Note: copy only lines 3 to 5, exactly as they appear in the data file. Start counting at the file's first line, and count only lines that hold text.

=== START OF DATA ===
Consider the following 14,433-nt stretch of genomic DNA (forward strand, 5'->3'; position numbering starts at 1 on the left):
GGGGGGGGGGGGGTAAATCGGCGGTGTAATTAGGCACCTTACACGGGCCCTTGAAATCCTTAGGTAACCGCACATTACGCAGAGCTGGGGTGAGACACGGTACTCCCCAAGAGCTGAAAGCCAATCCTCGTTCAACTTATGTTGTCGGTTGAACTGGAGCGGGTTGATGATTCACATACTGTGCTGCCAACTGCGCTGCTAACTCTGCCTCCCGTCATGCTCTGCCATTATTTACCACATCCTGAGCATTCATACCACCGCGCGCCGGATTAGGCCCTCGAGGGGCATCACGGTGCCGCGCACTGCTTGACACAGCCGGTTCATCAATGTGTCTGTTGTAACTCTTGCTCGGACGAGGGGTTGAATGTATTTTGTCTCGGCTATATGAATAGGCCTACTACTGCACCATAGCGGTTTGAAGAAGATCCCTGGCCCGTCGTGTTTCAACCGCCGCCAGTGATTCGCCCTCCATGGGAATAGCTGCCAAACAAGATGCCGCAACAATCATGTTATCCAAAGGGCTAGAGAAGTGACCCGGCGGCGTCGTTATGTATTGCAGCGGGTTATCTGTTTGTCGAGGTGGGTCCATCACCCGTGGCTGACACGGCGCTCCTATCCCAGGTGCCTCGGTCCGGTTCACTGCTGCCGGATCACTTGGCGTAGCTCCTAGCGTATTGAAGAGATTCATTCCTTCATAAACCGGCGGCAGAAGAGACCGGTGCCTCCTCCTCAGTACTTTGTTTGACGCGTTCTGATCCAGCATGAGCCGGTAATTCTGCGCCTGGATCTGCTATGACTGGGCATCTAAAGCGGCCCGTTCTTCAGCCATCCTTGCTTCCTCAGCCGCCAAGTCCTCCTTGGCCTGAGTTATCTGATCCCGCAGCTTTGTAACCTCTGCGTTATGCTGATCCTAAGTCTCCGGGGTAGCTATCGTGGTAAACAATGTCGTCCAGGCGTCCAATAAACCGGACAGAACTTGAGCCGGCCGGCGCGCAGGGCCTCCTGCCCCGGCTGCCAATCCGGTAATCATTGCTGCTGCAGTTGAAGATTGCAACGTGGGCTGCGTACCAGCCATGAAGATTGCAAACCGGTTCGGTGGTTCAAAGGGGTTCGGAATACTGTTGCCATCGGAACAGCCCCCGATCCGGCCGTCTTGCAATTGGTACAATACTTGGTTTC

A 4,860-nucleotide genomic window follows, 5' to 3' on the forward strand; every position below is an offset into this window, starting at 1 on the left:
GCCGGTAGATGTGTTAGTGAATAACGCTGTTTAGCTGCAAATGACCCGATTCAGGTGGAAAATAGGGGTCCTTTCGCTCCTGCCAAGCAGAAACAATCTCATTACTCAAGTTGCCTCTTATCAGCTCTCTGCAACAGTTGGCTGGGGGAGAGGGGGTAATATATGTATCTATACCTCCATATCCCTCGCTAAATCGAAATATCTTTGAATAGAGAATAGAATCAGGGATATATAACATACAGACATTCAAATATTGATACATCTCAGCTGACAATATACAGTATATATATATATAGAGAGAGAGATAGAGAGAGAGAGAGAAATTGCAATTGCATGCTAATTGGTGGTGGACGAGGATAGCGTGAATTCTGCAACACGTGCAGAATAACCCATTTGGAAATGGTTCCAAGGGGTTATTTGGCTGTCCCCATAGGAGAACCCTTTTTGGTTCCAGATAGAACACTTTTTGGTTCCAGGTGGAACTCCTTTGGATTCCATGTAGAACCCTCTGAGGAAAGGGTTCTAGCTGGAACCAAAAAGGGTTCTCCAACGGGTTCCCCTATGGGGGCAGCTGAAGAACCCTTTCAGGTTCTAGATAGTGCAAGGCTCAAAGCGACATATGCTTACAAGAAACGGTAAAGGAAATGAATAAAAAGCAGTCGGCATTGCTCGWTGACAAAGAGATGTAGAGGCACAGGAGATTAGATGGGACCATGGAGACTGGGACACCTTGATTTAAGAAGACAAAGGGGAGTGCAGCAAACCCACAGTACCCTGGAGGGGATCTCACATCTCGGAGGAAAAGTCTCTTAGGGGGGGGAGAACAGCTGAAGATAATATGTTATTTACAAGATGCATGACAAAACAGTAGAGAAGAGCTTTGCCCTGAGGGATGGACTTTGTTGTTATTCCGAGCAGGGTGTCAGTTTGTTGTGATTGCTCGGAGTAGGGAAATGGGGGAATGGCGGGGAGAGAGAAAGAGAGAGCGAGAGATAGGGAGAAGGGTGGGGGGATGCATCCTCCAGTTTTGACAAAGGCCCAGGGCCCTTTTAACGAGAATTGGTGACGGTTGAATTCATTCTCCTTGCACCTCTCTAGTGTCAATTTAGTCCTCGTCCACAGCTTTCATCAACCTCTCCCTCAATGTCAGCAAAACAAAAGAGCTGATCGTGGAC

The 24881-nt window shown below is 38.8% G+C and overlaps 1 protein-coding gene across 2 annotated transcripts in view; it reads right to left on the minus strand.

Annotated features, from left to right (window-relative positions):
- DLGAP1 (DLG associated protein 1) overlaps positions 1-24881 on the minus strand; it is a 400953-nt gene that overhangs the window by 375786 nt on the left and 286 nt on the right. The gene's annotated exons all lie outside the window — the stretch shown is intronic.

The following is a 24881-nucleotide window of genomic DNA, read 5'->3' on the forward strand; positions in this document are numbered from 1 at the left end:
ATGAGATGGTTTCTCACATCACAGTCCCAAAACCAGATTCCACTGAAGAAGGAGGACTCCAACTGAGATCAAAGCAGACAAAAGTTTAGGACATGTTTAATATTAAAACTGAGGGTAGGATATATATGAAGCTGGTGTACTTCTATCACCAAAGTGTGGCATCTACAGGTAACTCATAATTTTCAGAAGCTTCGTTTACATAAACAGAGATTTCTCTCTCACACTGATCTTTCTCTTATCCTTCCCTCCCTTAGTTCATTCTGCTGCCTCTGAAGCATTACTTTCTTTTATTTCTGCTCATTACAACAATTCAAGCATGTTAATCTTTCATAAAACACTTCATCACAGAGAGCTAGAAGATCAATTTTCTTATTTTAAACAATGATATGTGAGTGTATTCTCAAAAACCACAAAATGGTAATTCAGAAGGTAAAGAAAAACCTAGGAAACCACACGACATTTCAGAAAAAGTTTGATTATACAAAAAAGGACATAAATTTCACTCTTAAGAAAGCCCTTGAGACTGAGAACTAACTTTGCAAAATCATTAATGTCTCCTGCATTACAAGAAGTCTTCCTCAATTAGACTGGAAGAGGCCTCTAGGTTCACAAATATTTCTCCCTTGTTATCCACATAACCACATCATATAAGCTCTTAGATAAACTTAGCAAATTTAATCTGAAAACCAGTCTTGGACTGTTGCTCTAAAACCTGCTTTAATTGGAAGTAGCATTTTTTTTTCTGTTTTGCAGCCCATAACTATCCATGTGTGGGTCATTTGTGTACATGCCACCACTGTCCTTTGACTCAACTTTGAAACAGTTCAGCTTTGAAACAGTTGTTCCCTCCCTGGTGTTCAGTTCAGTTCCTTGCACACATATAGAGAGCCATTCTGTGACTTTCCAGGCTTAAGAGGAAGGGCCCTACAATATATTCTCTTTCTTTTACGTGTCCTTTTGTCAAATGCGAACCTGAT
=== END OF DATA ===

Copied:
A 4,860-nucleotide genomic window follows, 5' to 3' on the forward strand; every position below is an offset into this window, starting at 1 on the left:
GCCGGTAGATGTGTTAGTGAATAACGCTGTTTAGCTGCAAATGACCCGATTCAGGTGGAAAATAGGGGTCCTTTCGCTCCTGCCAAGCAGAAACAATCTCATTACTCAAGTTGCCTCTTATCAGCTCTCTGCAACAGTTGGCTGGGGGAGAGGGGGTAATATATGTATCTATACCTCCATATCCCTCGCTAAATCGAAATATCTTTGAATAGAGAATAGAATCAGGGATATATAACATACAGACATTCAAATATTGATACATCTCAGCTGACAATATACAGTATATATATATATAGAGAGAGAGATAGAGAGAGAGAGAGAAATTGCAATTGCATGCTAATTGGTGGTGGACGAGGATAGCGTGAATTCTGCAACACGTGCAGAATAACCCATTTGGAAATGGTTCCAAGGGGTTATTTGGCTGTCCCCATAGGAGAACCCTTTTTGGTTCCAGATAGAACACTTTTTGGTTCCAGGTGGAACTCCTTTGGATTCCATGTAGAACCCTCTGAGGAAAGGGTTCTAGCTGGAACCAAAAAGGGTTCTCCAACGGGTTCCCCTATGGGGGCAGCTGAAGAACCCTTTCAGGTTCTAGATAGTGCAAGGCTCAAAGCGACATATGCTTACAAGAAACGGTAAAGGAAATGAATAAAAAGCAGTCGGCATTGCTCGWTGACAAAGAGATGTAGAGGCACAGGAGATTAGATGGGACCATGGAGACTGGGACACCTTGATTTAAGAAGACAAAGGGGAGTGCAGCAAACCCACAGTACCCTGGAGGGGATCTCACATCTCGGAGGAAAAGTCTCTTAGGGGGGGGAGAACAGCTGAAGATAATATGTTATTTACAAGATGCATGACAAAACAGTAGAGAAGAGCTTTGCCCTGAGGGATGGACTTTGTTGTTATTCCGAGCAGGGTGTCAGTTTGTTGTGATTGCTCGGAGTAGGGAAATGGGGGAATGGCGGGGAGAGAGAAAGAGAGAGCGAGAGATAGGGAGAAGGGTGGGGGGATGCATCCTCCAGTTTTGACAAAGGCCCAGGGCCCTTTTAACGAGAATTGGTGACGGTTGAATTCATTCTCCTTGCACCTCTCTAGTGTCAATTTAGTCCTCGTCCACAGCTTTCATCAACCTCTCCCTCAATGTCAGCAAAACAAAAGAGCTGATCGTGGAC

The 24881-nt window shown below is 38.8% G+C and overlaps 1 protein-coding gene across 2 annotated transcripts in view; it reads right to left on the minus strand.